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All You Need to Know About How to Treat Penile Discharge

All You Need to Know About How to Treat Penile Discharge

What is Penile Discharge?

Any liquid flowing out of the penis that is not urine or semen is called penile discharge or urethral discharge. Penile discharge is a common occurrence when there is inflammation in the urethra (urethritis).

Penile discharge may vary in texture (watery or cloudy), color (white, red, greenish, or yellowish), and odor. Bloody urine (hematuria) may also come along with it.

Penile discharge can occur regardless if a man is sexually active or not. Uncircumcised men can also suffer from penile discharge due to “balanitis” or the swelling of the foreskin.

Sexually transmitted disease (STD) and urinary tract infection (UTI) are the main causes of penile discharge. Suffering from penile discharge can be stressful. These people can have pain, burning, or stinging when they urinate. This makes it important to know how to treat penile discharge.

Symptoms

Other than the unusual color, odor, and texture of fluid that comes out of the penis, there are other symptoms that might come with penile discharge such as:

  • Pain and burning feeling while urinating (dysuria)
  • Blood in the urine (hematuria) and semen
  • Pain during sexual intercourse
  • Urinating more often than normal
  • Painful masturbation
  • Redness, swelling or soreness of the tip of the penis
  • Pain, discharge and swelling of the anal region.
  • Pain, swelling, or tenderness of the testicles.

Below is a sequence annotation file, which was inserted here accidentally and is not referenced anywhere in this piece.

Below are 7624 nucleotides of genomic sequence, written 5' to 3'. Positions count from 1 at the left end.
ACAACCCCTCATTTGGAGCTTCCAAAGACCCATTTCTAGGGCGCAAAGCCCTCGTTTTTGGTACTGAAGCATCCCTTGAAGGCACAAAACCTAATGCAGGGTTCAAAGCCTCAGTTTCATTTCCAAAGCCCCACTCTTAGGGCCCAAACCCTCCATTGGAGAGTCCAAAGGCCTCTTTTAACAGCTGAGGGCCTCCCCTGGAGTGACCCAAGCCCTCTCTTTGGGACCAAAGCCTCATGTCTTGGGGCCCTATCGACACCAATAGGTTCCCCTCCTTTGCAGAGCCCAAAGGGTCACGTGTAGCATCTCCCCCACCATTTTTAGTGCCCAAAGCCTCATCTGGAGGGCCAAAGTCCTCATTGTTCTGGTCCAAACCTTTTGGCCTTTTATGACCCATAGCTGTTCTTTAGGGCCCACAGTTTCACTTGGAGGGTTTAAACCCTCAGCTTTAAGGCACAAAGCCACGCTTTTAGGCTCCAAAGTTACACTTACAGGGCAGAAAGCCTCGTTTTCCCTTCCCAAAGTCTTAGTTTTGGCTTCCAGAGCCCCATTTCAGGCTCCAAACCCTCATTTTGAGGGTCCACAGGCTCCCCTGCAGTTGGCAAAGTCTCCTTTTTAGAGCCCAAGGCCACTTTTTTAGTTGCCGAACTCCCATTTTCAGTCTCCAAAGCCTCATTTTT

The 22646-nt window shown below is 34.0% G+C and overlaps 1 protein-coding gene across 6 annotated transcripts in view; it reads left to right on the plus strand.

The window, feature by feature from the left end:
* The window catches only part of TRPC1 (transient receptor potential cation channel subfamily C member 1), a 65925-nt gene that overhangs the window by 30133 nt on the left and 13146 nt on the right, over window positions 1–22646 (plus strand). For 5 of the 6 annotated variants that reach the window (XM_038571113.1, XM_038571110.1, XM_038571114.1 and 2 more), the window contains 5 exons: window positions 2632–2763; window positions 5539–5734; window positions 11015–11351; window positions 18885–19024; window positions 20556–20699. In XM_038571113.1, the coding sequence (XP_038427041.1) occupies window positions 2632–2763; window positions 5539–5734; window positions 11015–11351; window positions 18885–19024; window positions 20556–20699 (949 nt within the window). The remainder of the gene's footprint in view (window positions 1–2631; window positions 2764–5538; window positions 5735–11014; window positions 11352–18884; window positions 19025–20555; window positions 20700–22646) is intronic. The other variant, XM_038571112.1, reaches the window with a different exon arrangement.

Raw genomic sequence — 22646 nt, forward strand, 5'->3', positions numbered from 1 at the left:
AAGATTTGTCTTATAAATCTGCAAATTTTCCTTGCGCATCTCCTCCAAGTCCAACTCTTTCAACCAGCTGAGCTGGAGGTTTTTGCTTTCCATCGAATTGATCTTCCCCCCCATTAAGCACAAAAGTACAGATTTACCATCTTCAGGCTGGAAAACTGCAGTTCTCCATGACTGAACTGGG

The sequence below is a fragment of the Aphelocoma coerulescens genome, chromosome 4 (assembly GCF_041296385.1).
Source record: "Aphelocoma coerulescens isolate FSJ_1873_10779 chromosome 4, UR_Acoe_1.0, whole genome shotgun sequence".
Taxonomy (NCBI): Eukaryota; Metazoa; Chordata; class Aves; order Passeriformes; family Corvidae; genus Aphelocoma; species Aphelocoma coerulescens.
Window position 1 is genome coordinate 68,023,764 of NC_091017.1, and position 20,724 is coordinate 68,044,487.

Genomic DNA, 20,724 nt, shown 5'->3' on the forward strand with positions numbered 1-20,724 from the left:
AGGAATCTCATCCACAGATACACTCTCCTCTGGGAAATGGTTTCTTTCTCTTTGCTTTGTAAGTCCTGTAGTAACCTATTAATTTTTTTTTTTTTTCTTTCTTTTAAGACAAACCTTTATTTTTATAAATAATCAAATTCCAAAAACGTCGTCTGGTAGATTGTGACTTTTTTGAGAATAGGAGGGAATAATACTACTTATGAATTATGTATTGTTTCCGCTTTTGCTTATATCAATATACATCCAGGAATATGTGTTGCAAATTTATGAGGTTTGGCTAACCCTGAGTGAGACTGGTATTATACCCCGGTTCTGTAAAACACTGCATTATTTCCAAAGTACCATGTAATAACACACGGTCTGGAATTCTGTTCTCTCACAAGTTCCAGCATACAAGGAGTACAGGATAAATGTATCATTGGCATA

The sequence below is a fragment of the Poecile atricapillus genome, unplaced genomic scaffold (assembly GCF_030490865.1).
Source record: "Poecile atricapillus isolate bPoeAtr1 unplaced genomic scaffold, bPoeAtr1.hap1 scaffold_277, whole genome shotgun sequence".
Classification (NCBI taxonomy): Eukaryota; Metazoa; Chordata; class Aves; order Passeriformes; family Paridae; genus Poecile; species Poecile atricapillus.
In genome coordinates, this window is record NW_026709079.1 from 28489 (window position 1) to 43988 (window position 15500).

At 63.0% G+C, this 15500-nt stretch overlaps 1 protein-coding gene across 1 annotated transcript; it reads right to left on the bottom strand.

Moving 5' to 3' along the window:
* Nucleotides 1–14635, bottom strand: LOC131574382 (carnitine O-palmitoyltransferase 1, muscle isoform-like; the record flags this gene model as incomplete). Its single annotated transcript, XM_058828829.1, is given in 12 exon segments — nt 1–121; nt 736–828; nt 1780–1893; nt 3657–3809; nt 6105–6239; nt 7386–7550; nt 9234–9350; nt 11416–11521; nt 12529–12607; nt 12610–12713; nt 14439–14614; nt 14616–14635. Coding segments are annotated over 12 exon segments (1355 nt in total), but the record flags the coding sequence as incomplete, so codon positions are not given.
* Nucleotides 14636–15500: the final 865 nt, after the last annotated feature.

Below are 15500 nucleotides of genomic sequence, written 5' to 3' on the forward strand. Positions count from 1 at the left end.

When not treated immediately, a person suffering penile discharge might also see symptoms in other parts of the body like:

  • Vomiting
  • Rash in other parts of the body
  • Flu symptoms such as fever, cough, headache, body ache, sore throat, and drowsiness.

A minor penile discharge may point to a more serious problem that might need urgent medical attention. Knowing how to treat penile discharge is not enough. When you are experiencing the following, then it is the time to visit your doctor or call an emergency number:

  • Extreme pain in the testicles
  • Fever higher than 39 degrees Celsius
  • Spreading inflammation and redness in the groin

To know how to treat penile discharge, one must be aware of its causes. Some of the well-known causes of penile discharge are urinary tract infection (UTI) and sexually transmitted diseases (STD) like gonorrhea, chlamydia, and trichomoniasis.

Penile discharge caused by sexual interaction include:

  1. Urethritis – inflammation of the urethra that is caused by bacterial infection. According to a study, about 4 million Americans suffer from urethritis annually.
  2. Trichomoniasis – caused by a protozoan parasite called Trichomonas vaginalis, trichomoniasis causes urethritis that kicks off penile discharge.
  3. Genital herpes – can result in pain, soreness, and itchiness in the genitalia. It is a common STD that originates from a herpes simplex virus (HSV).
  4. Mycoplasma genitalium – another STD that leads to urethritis. People infected by mycoplasma are often asymptomatic.